Meet Adam Chorley, COO and Co-Founder at Decentralised Ad Exchange Platform: Alkimi Exchange

Adam Chorley

What was it that made you establish Alkimi?

I had been a retail crypto investor for a few years, along with Ben Putley, a close friend and co-founder of Alkimi. We spent a lot of time researching and talking about the latest trends in blockchain and DLT (distributed ledger technology), and when Covid was in full swing, it was a hobby that kept us sane through the worst of lockdown. In summer 2020 we found ourselves deep in the world of DeFi (decentralised finance), where blockchain technology provides real utility in an industry driven by speculation.

Witnessing genuine peer-to-peer transactions and functionality opened our eyes to what was possible using blockchain and DLT for other business use cases. One in particular that caught our attention was a decentralised crypto exchange called Uniwap, which allows for real-time, peer-to-peer crypto trading through the utilisation of large liquidity pools. This led us to ask: could this same methodology be used to trade digital ads?

On paper, all it meant was swapping crypto A for a publisher and crypto B for the advertiser, but we soon realised that Ethereum was a huge bottleneck to building such an exchange. A few had attempted to do so prior to the rise of DeFi, but the Ethereum network hadn’t gotten any faster since then.

To break through the speed barrier, we invested in a new type of blockchain pioneered by Constellation Networks called Hypergraph which was fast enough for instant transactions and provided horizontal scaling — the two fundamentals for a successful programmatic ad exchange.
Alkimi Exchange Announces its Listing on Uphold -

What does a decentralised approach entail in the context of digital advertising?

Some digital advertising exchanges are currently run through centralised servers and companies. These companies create a black box environment which can obfuscate what is really taking place to suit their own buying, selling, or arbitraging of inventory. This behaviour is so damaging to the industry that it has caught the attention of antitrust legislators, as seen in the case of Google’s “Project Bernanke”.

The objective of decentralisation is to provide total transparency, trust, and a fair value exchange by conducting and validating transactions through a globally distributed network and nodes. This creates a single source of truth for every single transaction, with log-level data accessible to any participant in the network, wherever they are. Crucially, participants maintain complete control of the privacy of their data as it is accessed via encrypted keys, meaning only authorised parties can view details of a specific transaction while retaining full auditability of the data. In such a system, there is no space for fraud or wasted spend.

How have you witnessed blockchain technology evolve over the last five years ?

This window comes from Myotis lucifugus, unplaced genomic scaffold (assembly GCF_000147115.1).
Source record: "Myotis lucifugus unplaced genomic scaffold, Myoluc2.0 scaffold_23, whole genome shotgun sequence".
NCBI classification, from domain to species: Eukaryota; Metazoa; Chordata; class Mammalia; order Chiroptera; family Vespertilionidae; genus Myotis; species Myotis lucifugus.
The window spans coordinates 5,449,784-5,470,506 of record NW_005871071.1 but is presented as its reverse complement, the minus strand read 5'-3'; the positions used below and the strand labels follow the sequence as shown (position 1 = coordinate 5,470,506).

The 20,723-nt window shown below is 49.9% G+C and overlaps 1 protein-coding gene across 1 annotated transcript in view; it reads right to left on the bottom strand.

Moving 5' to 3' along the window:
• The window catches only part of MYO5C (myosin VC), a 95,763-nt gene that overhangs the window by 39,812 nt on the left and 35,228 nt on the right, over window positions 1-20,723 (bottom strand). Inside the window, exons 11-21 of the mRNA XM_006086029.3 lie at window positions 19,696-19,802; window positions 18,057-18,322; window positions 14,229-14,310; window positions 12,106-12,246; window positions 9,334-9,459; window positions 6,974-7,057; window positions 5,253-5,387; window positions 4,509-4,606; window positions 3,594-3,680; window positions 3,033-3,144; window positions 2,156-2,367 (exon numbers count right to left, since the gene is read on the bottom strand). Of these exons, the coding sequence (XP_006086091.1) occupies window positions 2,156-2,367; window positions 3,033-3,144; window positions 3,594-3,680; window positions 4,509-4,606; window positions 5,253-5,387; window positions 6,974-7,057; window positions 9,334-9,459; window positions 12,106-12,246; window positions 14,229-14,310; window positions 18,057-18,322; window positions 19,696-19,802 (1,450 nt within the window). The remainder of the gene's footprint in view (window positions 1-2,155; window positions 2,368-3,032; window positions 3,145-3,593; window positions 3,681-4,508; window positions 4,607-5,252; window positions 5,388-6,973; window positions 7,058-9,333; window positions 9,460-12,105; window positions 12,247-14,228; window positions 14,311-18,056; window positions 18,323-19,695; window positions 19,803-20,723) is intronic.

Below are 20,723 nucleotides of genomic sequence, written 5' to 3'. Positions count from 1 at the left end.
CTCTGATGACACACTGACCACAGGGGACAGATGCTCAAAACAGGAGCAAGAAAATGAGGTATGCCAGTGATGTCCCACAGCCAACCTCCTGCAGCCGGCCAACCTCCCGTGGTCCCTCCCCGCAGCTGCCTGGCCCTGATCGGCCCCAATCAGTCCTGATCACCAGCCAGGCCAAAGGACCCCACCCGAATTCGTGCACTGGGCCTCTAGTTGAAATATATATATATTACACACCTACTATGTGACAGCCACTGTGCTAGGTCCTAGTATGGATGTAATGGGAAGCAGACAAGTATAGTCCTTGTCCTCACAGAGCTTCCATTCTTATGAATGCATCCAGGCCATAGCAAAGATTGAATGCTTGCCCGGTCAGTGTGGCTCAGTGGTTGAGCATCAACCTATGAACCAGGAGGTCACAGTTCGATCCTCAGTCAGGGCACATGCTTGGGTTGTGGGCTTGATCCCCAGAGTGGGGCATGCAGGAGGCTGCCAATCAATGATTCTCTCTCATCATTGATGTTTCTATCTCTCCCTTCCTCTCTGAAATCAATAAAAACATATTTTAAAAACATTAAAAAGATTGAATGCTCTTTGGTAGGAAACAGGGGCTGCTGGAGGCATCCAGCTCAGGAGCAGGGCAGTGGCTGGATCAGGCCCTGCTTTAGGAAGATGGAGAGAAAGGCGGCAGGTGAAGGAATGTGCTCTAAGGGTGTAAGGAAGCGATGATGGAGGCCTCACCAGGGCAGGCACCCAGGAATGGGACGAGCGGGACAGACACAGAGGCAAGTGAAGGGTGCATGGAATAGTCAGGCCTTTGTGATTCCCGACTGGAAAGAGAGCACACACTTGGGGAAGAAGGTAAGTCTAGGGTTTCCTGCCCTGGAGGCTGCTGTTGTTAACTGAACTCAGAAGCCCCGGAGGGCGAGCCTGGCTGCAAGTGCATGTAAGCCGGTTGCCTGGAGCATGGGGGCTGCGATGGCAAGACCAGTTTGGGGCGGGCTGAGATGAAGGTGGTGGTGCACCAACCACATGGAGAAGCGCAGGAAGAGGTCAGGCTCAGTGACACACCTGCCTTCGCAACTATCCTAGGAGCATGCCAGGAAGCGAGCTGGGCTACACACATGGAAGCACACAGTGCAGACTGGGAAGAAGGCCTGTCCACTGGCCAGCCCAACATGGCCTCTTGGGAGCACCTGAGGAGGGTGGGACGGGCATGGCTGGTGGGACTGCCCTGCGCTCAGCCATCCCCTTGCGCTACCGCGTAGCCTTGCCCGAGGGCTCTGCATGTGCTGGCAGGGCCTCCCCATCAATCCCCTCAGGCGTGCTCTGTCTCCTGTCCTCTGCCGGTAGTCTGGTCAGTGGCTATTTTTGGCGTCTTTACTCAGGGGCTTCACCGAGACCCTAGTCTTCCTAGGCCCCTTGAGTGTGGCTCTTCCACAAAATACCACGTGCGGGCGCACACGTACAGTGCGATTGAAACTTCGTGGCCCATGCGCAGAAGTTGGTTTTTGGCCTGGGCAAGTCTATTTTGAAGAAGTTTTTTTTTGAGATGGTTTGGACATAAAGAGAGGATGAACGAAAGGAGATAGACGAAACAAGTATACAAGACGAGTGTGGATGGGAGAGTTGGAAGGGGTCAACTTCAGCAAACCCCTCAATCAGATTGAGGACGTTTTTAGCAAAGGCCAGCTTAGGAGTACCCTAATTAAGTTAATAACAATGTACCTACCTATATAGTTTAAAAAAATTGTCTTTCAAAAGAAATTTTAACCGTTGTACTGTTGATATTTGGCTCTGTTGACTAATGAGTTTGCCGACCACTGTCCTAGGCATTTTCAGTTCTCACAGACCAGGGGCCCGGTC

We have seen a move away from proof-of-work mechanisms towards fairer, faster, and less energy intensive methods of reaching consensus. Ethereum — the second largest cryptocurrency by market cap —has moved to a proof-of-stake consensus, which the Ethereum Foundation estimates will use 99.95% less energy.

We have also seen new methods of ordering data within a ledger change. For example, the term “blockchain” is used to describe the entire industry, but there are many types distributed ledgers. Constellation Network’s Hypergraph, for example, is a DAG (directed acyclic graph), which is a blockchain where the graph or chain doesn’t go back on itself. Unlike linear blockchains such as Ethereum or Bitcoin where each block can only be created by the last, DAGs can add data to any available validated transaction, enabling horizontal scalability.

Such innovations have created blockchains that are as quick and scalable as any centralised system, while addressing all the common arguments levelled against the technology. This opens up applications for blockchain beyond simply solving the problems of crypto-to-crypto exchanges, and could be used by a wide variety of sectors and industries that would benefit from decentralised systems.


What does the future hold for Alkimi?

We recently rolled out our digital display ad exchange, but this is just the beginning, and we have an ambitious and detailed road map for the next three years. The immediate goal is to offer agnostic ad-buying where advertisers and media owners can transact with any type of media, from traditional display ads to CTV and even the Metaverse, all united under the same consensus mechanism to provide a standardised experience at the buying point.

Beyond the ad exchange, we also have a patent-pending solution for the impending cookie retirement, where consumers are rewarded for ad interaction, based upon full and informed permission rather than grudging consent. It’s unlike anything else in the market, and we believe it will fundamentally change the current power dynamic of digital advertising.

This all feeds into our wider vision to build an ecosystem that supports the next decade of programmatic advertising, while bridging the gap between web 2.0 and web 3.0. We have various tools, products, and services in the pipeline to help marketers engage with their audiences and close conversion loops. The incumbents of today’s centralised system have a lot to offer and inertia is a powerful force, so we have to break through with things people have never seen before while still providing everything that ad buyers and sellers expect.

The possibilities of this new infrastructure cannot be understated. We want to connect with the people at the coalface of the industry who are best placed to discover these possibilities, improve what exists today, and find uses that we haven’t even imagined yet.